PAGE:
RANGOON — Hundreds of locals in the Karen State capital Hpa-an gathered on Tuesday to voice objections to a recently revived proposal there to develop a limestone quarry and cement factory, which was put on hold two years ago pending public consultation.
At a “No Cement” prayer vigil, protestors demanded a scrapping of the project, slated to produce 5,000 tons of cement per day in Mi Karen village, part of Hpa-an Township.
Residents from dozens of villages fear the cement project, near Kawt Phyan Mountain, will have negative environmental and public health impacts if it goes forward.
The villagers said they went to listen to Maj. Chit Thu of a Karen Border Guard Force, who held a meeting on March 19 in a hotel in Hpa-an, where the rebel-turned-businessman shared details of the project. The locals were not invited, but showed up to the meeting and were allowed to sit in after hearing about it on social media.
Saw Nyan Win, a Mi Karen villager who attended that meeting, told The Irrawaddy on Tuesday that villagers were concerned that in addition to environmental and health consequences, the project would involve land confiscation.
“There are four villages near to the project area, but we did not give our consent to Major Chit Thu as we don’t agree with it,” he said, adding that organizers had collected the signatures of more than 500 people who attended the prayer event on Tuesday, and believed many more than that had turned out for the protest.
Saw Nyan Win said he and the other villagers were told to consider the project a positive contribution to regional development.
There are already two cement factories in Hpa-an run by the government and the military’s Union of Myanmar Economic Holdings Limited (UMEHL), which have a combined production capacity of 4,900 tons per day. Both factories are located in Myaingkalay town, with the new project just a few miles away from the current operations, according to the Karen Environmental and Social Action Network (KESAN).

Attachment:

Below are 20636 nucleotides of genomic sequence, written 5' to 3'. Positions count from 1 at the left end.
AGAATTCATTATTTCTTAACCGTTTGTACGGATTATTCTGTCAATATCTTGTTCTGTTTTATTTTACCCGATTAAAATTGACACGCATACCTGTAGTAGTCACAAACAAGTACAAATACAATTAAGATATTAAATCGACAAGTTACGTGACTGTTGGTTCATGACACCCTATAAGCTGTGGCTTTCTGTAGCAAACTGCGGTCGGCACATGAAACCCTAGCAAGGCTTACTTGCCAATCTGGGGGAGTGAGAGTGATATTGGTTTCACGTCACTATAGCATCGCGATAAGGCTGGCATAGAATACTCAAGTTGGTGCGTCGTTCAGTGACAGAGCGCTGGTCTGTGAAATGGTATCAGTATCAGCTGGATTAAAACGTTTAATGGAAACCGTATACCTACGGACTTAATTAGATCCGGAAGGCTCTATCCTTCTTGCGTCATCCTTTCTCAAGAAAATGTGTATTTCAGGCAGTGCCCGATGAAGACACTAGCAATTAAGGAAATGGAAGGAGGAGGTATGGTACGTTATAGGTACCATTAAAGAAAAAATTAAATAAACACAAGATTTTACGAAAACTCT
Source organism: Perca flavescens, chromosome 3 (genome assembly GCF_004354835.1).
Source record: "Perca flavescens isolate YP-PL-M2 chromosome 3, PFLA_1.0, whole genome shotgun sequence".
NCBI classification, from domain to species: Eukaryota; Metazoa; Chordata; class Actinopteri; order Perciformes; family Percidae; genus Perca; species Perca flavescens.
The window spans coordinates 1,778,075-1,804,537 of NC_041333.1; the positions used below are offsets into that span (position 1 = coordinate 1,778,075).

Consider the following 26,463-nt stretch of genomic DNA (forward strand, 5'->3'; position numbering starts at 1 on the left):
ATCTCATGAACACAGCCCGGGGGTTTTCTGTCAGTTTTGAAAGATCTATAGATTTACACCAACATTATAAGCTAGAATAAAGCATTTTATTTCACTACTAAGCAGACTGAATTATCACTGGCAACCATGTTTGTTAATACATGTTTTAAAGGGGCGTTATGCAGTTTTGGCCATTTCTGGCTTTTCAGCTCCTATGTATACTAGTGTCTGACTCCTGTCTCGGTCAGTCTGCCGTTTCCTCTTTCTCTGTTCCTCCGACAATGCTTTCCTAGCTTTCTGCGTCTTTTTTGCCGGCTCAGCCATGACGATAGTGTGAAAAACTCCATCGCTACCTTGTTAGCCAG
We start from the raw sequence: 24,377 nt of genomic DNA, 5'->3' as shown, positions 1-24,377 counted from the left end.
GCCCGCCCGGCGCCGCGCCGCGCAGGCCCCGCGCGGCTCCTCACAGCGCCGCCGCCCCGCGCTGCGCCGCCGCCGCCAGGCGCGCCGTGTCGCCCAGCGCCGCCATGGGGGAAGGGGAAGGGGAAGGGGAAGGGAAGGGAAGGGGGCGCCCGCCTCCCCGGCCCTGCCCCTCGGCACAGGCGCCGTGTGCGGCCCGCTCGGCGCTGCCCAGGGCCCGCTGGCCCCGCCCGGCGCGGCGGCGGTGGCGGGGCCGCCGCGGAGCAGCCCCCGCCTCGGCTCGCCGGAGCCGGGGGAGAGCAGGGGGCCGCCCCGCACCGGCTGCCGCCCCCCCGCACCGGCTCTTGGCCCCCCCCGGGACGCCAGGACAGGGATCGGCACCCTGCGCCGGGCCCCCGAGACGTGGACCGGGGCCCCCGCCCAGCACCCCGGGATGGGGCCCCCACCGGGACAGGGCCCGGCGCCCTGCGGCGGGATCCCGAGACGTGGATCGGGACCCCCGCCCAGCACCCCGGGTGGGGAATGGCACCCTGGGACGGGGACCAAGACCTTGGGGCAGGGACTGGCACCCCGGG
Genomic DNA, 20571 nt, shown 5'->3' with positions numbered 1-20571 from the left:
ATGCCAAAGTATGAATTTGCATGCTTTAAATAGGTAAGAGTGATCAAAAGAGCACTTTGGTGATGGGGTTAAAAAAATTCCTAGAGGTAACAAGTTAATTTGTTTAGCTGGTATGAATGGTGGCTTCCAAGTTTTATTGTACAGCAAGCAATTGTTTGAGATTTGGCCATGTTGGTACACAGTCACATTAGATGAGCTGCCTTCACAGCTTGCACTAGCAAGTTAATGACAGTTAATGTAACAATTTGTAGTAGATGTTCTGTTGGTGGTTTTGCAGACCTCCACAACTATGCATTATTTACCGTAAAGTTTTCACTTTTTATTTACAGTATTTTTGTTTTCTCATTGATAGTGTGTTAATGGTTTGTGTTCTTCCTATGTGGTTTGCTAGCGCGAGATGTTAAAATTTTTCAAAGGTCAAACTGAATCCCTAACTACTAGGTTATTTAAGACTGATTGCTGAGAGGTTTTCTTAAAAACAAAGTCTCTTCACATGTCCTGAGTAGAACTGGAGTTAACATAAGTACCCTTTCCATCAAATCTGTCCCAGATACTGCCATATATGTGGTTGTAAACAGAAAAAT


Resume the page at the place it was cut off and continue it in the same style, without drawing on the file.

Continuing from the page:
Saw Tha Phoe, an ethnic Karen environmentalist from KESAN, told The Irrawaddy that locals were facing enough health problems from the existing factories, which he linked to both air and noise pollution. Mining related to the operations had produced vibrations that also caused damage to an ancient pagoda, he said, adding that with the factories drawing migrants from elsewhere, both drug use and sexual abuse of women were social ills increasingly facing the community.
“As the new cement project is supposed to be run by coal, impacts could be added on crops and the local environment,” he said, “and the residents in a 10-mile radius around it will suffer more.”
Saw Tha Phoe said despite boosters’ touting of projects like the cement factory as “development initiatives,” the country still lacked a systematic approach to implementation.
“A significant change is our mountains have been getting gradually smaller, if we compare them to our childhood,” Saw Tha Phoe added, referring to the impacts of mining on the area.